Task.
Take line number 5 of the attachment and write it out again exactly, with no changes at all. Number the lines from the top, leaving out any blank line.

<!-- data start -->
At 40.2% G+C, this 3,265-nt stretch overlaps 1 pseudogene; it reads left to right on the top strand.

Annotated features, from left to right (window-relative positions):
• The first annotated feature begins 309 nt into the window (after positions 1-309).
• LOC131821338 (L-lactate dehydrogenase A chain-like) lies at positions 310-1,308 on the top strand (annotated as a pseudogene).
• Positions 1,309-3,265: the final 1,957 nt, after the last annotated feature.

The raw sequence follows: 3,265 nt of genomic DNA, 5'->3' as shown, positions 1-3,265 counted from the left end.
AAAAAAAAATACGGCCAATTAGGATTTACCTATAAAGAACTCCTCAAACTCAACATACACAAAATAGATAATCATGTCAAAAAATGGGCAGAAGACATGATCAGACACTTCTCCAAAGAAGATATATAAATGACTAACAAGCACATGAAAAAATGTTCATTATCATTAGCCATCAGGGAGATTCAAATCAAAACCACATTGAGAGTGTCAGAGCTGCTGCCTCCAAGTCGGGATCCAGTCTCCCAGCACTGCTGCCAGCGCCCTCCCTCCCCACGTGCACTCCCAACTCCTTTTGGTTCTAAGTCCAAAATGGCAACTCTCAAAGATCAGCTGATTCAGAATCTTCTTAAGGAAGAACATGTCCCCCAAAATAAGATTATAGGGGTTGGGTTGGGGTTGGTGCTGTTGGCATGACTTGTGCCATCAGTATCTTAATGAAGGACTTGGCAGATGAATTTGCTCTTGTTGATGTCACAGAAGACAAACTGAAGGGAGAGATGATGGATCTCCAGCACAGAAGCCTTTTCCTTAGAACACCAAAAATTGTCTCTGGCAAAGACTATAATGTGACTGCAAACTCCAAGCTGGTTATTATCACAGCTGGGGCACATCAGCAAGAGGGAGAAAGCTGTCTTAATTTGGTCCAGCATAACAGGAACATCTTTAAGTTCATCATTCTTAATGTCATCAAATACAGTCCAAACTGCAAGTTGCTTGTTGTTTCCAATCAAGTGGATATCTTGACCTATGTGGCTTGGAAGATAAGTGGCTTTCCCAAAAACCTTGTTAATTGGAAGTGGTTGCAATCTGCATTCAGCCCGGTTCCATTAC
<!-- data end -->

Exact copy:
• Positions 1,309-3,265: the final 1,957 nt, after the last annotated feature.